This week we got a letter we have been waiting for. It is a letter I have been anticipating yet dreading. It is an appointment for Noah that will kick start his path into the school system.
Because Noah has Down Syndrome, he will meet with a psychologist on the 21st November, who will put him through a series of tests and activities to determine whether she thinks his intellectual disability is mild, moderate or severe. Depending on which of the categories she chooses, the resources and help that he will, or potentially will not, get in school will be decided. This categorisation will have a significant impact on the next steps in his journey.
For most parents thinking about starting school is an exciting time, a time full of optimism, opportunity, friends and learnings. I remember the excitement when Anna was starting school. Her brand new school uniform laid out ready to go. She was so excited she couldn’t sleep. I imagined the friends she would make, the school plays, the homework, the songs she would learn, the books she would read. I was full of hope, excitement and pride as she headed out into the world.
This time is a little different. I have the same hopes and dreams for Noah, I am optimistic and excited as he approaches his new journey but I also have a sense of anxiety & fear that I did not have with Anna. I feel a huge sense of responsibility to get it right for him, to make his experience one of happiness, laughter and learning. I am acutely aware that he will have challenges other kids won’t have. It might seem strange but it is not academic ability that worries me most. It’s friends. I worry about how people will accept my little boy, how he will take part in games, how he will build relationships, how his voice will be heard. I worry that people will underestimate him, assume he is weak when in fact he is strong. People may not respect how hard he works to achieve what is expected of him.
Noah will not start school until next September but the planning for that day started early. He will go to mainstream school, the same school as his sister, the school he has been running in and out of for years as we drop her off to class. The preparation for this milestone in Noah’s life has been a long, sometimes difficult yet rewarding process.
For the last 4 years, as other kids play outside, head to swimming camp or run around with diggers and superheroes (Noah does all these things too by the way!), Noah has spent hours in therapy sessions or at the kitchen table trying to match shapes, colours & words. Put together simple jigsaws, identify and sound out letters and a whole range of therapy activities to assist his learning. He knows these are academic activities, he knows they are pushing his boundaries, he gets frustrated when he cannot get them right but he keeps coming back, he keeps trying and he is thrilled with pride when he pulls it off!
The upcoming appointment on the 21st November is our first real step in dealing with the school system for Noah. The psychologist he will meet does not know him, he has not met her before. She has not seen this little boy dramatically push his boundaries to get this far. He may go into that room in November and perform like a pro. He may do the puzzles, match his words, build the blocks or he may not. He may run into the room with enthusiasm or he may roll around on the floor for 45 minutes, refuse to look at anybody or to take part.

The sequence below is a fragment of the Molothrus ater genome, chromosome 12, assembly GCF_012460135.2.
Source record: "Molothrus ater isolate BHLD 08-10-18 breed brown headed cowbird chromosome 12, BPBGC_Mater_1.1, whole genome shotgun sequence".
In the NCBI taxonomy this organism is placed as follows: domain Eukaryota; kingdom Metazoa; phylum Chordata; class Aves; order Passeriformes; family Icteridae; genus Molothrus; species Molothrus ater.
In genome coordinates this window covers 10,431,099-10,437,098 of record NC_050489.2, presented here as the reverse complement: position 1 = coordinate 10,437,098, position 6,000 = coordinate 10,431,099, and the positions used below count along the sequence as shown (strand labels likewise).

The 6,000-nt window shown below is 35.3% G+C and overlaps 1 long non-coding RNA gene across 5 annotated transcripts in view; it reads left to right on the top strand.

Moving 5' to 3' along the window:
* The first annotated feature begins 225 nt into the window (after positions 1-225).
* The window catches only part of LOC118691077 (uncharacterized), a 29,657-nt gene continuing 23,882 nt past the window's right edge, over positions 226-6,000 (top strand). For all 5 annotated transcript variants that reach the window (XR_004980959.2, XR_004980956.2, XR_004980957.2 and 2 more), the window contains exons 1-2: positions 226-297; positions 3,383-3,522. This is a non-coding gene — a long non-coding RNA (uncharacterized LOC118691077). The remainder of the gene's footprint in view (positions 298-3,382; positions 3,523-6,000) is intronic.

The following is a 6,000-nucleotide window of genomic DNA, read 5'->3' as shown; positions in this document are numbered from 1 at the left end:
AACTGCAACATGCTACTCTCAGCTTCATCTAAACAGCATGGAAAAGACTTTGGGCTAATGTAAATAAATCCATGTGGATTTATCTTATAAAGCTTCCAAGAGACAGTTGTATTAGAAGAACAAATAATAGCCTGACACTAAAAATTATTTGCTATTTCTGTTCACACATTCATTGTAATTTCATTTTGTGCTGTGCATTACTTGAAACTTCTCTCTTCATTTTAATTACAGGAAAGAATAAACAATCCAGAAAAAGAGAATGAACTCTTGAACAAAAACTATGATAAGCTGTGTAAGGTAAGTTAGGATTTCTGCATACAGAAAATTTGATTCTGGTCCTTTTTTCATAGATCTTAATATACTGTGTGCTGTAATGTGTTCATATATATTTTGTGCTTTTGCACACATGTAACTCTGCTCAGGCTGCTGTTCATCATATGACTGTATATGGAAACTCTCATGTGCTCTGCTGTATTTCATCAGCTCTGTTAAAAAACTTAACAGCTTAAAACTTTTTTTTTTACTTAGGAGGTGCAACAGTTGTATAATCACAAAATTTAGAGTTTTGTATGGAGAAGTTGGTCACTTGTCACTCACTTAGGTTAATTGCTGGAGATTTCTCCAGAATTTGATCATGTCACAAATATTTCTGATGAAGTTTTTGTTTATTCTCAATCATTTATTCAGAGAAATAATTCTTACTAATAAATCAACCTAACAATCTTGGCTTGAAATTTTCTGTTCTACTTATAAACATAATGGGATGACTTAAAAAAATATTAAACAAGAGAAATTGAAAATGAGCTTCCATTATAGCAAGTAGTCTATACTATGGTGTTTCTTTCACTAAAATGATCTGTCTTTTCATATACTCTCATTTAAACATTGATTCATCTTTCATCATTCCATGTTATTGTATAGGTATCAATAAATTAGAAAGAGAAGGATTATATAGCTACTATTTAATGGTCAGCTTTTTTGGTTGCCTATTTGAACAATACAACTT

Of course when we get to that room, I want her to see the amazing little boy that I see. I want him to do himself proud but the great irony of our system is that doing well is not necessarily a good thing. If Noah does arrive motivated, determined and ready to go he may perform well. If he decides to show her what I know he is capable of, he will do well. But if he does well, the level of support he will get when he goes to school may be minimal and he will have to figure out how to keep up without help. What then?
Noah is a clever little boy with buckets of charm and potential. He works hard and he sees and enjoys the results of all his efforts. He has Down Syndrome, his vocabulary is limited, he cannot express himself the way other kids can so he needs help, support, love and encouragement to reach his potential. If he gets this support & encouragement, he will have an independent and happy life, contributing to society like everybody else and building his own dreams.
I started a blog because I have learned so much since Noah was born. I don’t want people who meet my little boy to see Down Syndrome. I want them to see the incredible, strong, capable person that he is. People may think children or adults with Down Syndrome are weak when in fact they are strong. Noah is constantly judged, measured against some kind of development chart or expectation but he fights and overcomes obstacles everyday with an incredible sense of strength, spirit and pride.
So on the 21st November, somebody will categorise my little boy and I have no choice but to just let it play out. Noah will arrive for his test and he will do however he will do. I don’t know what that piece of paper will tell me, what grade it will put him in or what judgement will come from it but I do know that when Noah gets to the school gate, he has most likely already worked harder then most of the other kids to get there and that in itself deserves respect and recognition.
I hope that Noah will get the resources and support in school that he needs and deserves but I will not let a piece of paper or category define him. I will not create my expectations from him based on a grade from a stranger. I will continue to encourage, love and support this little boy and no matter what that result of that assessment is, he will continue to surprise, inspire and motivate the people around him.
I am so proud to be his mum.